Lucinda Hinsdale Stone
September 30, 1814
Hinesburg, Vermont, U.S.
|Died||March 14, 1900(aged 85)|
|Pen name||L. H. S.|
|Occupation||feminist, educator, traveler, journalist, philanthropist|
|Alma mater||Honorary Degree LL.D., University of Michigan|
James Andrus Blinn Stone (m. 1840)
|Relatives||Elihu Burritt, Emma Willard, Maria Mitchell|
Stone came to Kalamazoo, Michigan with her husband as president of Kalamazoo College, which was then a part of the University of Michigan. She taught there and she established co-education at the University. Through her influence, women were placed in the university's faculty and scholarships were awarded to women. Stone was the first woman in the United States to take classes of young women abroad to study, that means to illustrate history and literature. She believed in self-development for service and was directly responsible for founding fifty woman's literary and study clubs in the Midwestern United States. She was awarded the Honorary Degree LL.D., by the University of Michigan.
Stone advocated for women's voting rights and educational opportunities, in addition to abolition of slavery. At the end of the 19th-century, Stone was the oldest woman journalist in Michigan, and was the honorary president of the Michigan Woman's Press Association. In 1890, she traveled the length of the Southern Peninsula to become a charter member and help organize the first Michigan Woman's Press Association.
Lucinda Hinsdale was born in Hinesburg, Vermont, September 30, 1814. She was the youngest of a family of twelve children which were born to Lucinda Mitchell and Aaron Hinsdale. The Hinsdale family was from the house de Hinnsdale of France whose records go back to 1170. Their Coat-of-Arms is described in the French records of nobility and were on display in the Astor Library. She was related to Elihu Burritt “the learned blacksmith” and Emma Willard of the Troy Seminary. She was also related, through her mother, to Maria Mitchell, the astronomer.
Early on, she developed a habit of early rising that continued all her life, saying that:— "... the best of any literary work I have ever done, most of the continued study of any language begun in school, many hundreds of articles written for newspapers, foreign correspondence with newspapers, hundreds of letters written to clubs, and almost my entire correspondence, which has been large, has been done in the early morning hours, before anyone else was astir in the house. This time I have felt was mine, and somehow the freshness of those early sunrise hours of my childhood would come back to me in the early morning, and I could not sleep or lose these early hours. When traveling abroad, my exploration and study of cathedrals and most of the remarkable churches in Rome and in various cities of Europe have been made in the early morning. Such places were always open, and it was the most quiet time to visit them, and I have been able to get into many a nook and corner of old churches that I could not have been able to peer into when there were crowds of other visitors there also."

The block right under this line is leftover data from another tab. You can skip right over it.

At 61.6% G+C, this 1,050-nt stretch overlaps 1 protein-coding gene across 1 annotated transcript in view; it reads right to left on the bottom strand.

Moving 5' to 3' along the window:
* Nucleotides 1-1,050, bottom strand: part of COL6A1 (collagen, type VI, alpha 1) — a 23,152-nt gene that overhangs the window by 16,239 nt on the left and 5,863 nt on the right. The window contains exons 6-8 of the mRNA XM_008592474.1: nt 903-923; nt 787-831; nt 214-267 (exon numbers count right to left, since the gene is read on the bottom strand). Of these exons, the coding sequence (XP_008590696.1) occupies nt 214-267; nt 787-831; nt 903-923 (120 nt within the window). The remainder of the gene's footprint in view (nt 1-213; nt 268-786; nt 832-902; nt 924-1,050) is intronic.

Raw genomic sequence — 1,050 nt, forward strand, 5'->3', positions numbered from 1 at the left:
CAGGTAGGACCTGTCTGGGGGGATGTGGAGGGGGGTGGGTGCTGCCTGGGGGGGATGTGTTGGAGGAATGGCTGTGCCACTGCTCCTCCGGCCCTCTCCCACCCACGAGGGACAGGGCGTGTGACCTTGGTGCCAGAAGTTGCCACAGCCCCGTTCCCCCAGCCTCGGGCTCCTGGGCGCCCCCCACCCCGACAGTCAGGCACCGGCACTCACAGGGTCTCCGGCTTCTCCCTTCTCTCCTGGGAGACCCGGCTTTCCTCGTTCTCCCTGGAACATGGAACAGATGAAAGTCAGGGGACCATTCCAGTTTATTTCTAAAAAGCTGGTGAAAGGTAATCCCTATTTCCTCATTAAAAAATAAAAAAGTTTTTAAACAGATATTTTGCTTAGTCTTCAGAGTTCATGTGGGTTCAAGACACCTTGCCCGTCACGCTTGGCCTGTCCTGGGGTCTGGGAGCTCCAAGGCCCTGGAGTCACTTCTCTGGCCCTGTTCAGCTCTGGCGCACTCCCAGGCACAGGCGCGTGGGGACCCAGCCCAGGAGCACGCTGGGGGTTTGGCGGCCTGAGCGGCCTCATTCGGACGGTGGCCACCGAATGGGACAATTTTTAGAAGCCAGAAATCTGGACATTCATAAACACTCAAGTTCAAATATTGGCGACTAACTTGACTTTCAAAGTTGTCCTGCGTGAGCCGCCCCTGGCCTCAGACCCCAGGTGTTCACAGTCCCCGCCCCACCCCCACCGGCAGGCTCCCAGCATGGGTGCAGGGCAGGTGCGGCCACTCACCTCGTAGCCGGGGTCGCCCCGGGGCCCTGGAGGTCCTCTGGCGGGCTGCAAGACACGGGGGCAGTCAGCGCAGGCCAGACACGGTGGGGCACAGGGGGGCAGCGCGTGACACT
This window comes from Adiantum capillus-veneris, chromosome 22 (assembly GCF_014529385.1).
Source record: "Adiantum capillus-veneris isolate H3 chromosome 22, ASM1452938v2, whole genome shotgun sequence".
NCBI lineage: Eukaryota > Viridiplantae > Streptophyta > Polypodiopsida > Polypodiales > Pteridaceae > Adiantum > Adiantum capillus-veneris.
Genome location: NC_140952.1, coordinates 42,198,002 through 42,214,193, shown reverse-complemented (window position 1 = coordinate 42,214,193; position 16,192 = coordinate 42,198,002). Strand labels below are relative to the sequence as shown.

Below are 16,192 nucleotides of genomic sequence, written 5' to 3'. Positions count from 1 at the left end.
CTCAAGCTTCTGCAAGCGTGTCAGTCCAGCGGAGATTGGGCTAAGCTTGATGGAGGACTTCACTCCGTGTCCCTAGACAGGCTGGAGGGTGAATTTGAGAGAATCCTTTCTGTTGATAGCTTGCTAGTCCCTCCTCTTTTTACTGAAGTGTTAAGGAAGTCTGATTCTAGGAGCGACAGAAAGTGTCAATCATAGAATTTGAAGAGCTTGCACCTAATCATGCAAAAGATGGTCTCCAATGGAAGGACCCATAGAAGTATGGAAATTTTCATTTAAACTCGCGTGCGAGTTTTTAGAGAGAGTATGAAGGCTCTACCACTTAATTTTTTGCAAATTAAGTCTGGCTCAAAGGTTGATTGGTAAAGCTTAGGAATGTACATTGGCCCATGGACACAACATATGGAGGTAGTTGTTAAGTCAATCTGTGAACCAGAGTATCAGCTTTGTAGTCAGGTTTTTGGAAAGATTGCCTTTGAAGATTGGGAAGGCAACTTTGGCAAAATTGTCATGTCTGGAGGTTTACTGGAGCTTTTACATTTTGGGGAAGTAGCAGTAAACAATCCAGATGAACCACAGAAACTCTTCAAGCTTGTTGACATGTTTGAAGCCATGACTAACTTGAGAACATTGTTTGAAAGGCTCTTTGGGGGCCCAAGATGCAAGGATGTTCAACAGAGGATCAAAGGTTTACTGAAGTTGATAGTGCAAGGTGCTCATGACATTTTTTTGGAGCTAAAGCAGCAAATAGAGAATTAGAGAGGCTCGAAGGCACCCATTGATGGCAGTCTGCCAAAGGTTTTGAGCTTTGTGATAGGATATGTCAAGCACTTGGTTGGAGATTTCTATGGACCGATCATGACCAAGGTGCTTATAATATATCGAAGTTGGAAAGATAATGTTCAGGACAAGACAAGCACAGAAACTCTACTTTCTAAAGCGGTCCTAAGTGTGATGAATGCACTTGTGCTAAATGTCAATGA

At the age of thirteen, she entered Hinesburg Academy and at fifteen, taught a summer country school, returning to the Academy in the fall and teaching again the next summer. The trustees of the Academy, recognizing her thirst for knowledge, gave her the then unheard of privilege of entering the classes with the young men who were being fitted for college. She pursued the studies of Greek and Latin with them. She not only kept up with them but studied music and French besides. She did not, however, enter University of Vermont with them. Occasionally, the president or some of the professors of Middlebury College, which was south of her town, and Vermont University at Burlington, to the north, came to preach to her class. School teachers for her winter school were students from one or the other of these colleges.
When about 18, she went away to a ladies' seminary in Middlebury, for a year because this was considered necessary as a finishing process in young women's education. But the ladies' seminary was disappointing to Stone, the teaching not nearly so broad or thorough as that of our academy. In many of the classes, Stone felt that she could have taught quite as well as the students were taught, and in fact, she was often asked to step in in case of illness or absence of the teacher to teach a class.
She came west to Grand Rapids, Michigan to visit her sister Mrs. Mary Hinsdale Walker, and there she met again Rev. James Andrus Blinn Stone, a Baptist minister, settled at that time in Gloucester, Massachusetts, whose acquaintance she had made while in Hinesburg. They were married June 10, 1840, by the Rev. James Ballard of Grand Rapids. Mrs. Stone was then twenty-six years old. They had three sons, Clement Walker (born 1841), Horatio Hackett (1843-1870), and James Helm (born 1847).
Soon after marriage, Mr. Stone was soon called to fill the professorship of Biblical Literature in Newton Theological Institution during the absence of his friend, Dr. Horatio Balch Hackett, in Europe for about a year and a half. From there they came to Kalamazoo, Michigan, where Mr. Stone was called to take charge of one of the so-called "branches" of Michigan University, which, when they were established, it was supposed were to be permanent feeders of the university as preparatory schools which should draw to it students from every part of the state. But the branches being soon cut off for want of state funds to support them, a Baptist institute, the first literary institution founded in Michigan, the teaching in which had been suspended when the branch of the university was located at Kalamazoo, was revived and grew, principally through Dr. Stone's efforts, into Kalamazoo College, for which he obtained a charter from the Michigan State Legislature.